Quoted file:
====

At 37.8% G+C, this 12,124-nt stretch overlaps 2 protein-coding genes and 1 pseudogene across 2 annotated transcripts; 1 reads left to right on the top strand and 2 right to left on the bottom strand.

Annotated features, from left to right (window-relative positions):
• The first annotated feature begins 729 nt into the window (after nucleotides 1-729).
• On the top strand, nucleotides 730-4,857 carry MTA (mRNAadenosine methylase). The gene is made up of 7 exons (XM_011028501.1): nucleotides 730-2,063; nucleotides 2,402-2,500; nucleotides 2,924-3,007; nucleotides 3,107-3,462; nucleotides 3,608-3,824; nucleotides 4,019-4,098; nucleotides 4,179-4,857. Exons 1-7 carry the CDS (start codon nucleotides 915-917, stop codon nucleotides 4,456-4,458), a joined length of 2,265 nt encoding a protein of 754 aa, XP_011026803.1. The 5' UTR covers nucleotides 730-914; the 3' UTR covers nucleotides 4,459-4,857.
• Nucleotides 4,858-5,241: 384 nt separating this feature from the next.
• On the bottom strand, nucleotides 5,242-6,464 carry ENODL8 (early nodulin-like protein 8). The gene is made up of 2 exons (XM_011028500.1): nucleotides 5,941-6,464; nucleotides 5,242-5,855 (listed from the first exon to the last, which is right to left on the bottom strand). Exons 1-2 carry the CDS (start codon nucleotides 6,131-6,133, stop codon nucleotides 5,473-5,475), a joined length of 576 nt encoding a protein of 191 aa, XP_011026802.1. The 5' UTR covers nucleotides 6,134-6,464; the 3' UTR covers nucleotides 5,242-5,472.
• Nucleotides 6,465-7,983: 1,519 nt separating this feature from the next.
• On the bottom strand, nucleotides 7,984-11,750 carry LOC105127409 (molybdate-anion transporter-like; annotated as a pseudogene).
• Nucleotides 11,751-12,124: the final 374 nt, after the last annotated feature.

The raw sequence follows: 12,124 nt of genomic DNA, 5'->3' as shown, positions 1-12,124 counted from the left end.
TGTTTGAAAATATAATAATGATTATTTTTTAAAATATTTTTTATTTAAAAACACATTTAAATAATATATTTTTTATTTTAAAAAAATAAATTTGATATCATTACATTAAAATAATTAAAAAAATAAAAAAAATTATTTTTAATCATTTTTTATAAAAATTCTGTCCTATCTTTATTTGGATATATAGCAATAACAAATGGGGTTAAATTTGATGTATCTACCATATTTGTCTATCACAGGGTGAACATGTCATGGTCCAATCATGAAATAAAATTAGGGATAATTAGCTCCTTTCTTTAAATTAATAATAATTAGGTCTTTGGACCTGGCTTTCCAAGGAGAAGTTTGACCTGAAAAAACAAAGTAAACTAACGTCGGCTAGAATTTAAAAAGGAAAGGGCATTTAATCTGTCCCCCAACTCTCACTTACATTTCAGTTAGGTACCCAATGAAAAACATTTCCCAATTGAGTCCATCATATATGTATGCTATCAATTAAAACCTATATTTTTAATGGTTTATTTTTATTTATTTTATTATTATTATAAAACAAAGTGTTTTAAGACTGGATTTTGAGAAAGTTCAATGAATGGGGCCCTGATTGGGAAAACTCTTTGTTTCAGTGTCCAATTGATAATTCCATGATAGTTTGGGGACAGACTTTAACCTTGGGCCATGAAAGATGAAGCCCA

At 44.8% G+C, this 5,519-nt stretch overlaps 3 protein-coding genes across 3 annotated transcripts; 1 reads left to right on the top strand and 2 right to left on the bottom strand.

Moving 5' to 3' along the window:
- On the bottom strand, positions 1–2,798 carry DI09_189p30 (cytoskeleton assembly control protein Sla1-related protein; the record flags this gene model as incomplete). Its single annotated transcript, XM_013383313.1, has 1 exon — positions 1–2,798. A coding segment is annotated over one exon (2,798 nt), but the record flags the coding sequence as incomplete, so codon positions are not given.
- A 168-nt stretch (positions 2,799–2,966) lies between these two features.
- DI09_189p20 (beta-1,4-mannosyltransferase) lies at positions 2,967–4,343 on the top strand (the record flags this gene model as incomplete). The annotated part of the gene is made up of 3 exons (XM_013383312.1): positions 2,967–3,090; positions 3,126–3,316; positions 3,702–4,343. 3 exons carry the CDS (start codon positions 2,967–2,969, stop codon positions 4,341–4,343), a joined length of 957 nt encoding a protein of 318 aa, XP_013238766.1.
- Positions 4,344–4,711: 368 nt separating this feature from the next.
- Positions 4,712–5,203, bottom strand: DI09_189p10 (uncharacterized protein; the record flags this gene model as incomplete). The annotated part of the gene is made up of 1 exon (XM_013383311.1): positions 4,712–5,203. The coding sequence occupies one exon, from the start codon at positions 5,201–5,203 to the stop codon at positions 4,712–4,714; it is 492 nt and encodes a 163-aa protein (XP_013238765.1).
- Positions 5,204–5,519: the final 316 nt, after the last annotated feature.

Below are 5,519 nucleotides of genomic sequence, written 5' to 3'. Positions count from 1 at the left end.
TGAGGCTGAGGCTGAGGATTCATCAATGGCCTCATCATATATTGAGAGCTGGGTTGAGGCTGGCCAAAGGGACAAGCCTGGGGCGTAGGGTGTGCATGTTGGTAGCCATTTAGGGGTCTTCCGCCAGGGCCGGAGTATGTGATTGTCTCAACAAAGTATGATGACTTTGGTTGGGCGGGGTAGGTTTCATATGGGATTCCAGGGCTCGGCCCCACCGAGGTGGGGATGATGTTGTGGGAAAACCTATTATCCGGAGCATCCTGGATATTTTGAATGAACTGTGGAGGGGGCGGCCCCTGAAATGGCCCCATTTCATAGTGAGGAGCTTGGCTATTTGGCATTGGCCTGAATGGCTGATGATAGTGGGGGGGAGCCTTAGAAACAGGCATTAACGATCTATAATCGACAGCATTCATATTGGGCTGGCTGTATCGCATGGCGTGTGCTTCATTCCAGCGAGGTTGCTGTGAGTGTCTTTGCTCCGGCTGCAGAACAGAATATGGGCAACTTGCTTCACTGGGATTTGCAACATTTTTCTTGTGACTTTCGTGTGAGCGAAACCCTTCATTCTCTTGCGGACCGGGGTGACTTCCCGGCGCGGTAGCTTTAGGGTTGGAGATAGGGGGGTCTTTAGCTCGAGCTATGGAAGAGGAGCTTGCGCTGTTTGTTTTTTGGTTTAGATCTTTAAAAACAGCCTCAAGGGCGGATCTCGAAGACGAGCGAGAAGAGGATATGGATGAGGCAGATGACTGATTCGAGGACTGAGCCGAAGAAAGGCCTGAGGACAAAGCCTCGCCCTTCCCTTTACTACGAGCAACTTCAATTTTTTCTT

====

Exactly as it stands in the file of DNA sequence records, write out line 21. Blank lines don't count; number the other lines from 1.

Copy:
TGAGGCTGAGGCTGAGGATTCATCAATGGCCTCATCATATATTGAGAGCTGGGTTGAGGCTGGCCAAAGGGACAAGCCTGGGGCGTAGGGTGTGCATGTTGGTAGCCATTTAGGGGTCTTCCGCCAGGGCCGGAGTATGTGATTGTCTCAACAAAGTATGATGACTTTGGTTGGGCGGGGTAGGTTTCATATGGGATTCCAGGGCTCGGCCCCACCGAGGTGGGGATGATGTTGTGGGAAAACCTATTATCCGGAGCATCCTGGATATTTTGAATGAACTGTGGAGGGGGCGGCCCCTGAAATGGCCCCATTTCATAGTGAGGAGCTTGGCTATTTGGCATTGGCCTGAATGGCTGATGATAGTGGGGGGGAGCCTTAGAAACAGGCATTAACGATCTATAATCGACAGCATTCATATTGGGCTGGCTGTATCGCATGGCGTGTGCTTCATTCCAGCGAGGTTGCTGTGAGTGTCTTTGCTCCGGCTGCAGAACAGAATATGGGCAACTTGCTTCACTGGGATTTGCAACATTTTTCTTGTGACTTTCGTGTGAGCGAAACCCTTCATTCTCTTGCGGACCGGGGTGACTTCCCGGCGCGGTAGCTTTAGGGTTGGAGATAGGGGGGTCTTTAGCTCGAGCTATGGAAGAGGAGCTTGCGCTGTTTGTTTTTTGGTTTAGATCTTTAAAAACAGCCTCAAGGGCGGATCTCGAAGACGAGCGAGAAGAGGATATGGATGAGGCAGATGACTGATTCGAGGACTGAGCCGAAGAAAGGCCTGAGGACAAAGCCTCGCCCTTCCCTTTACTACGAGCAACTTCAATTTTTTCTT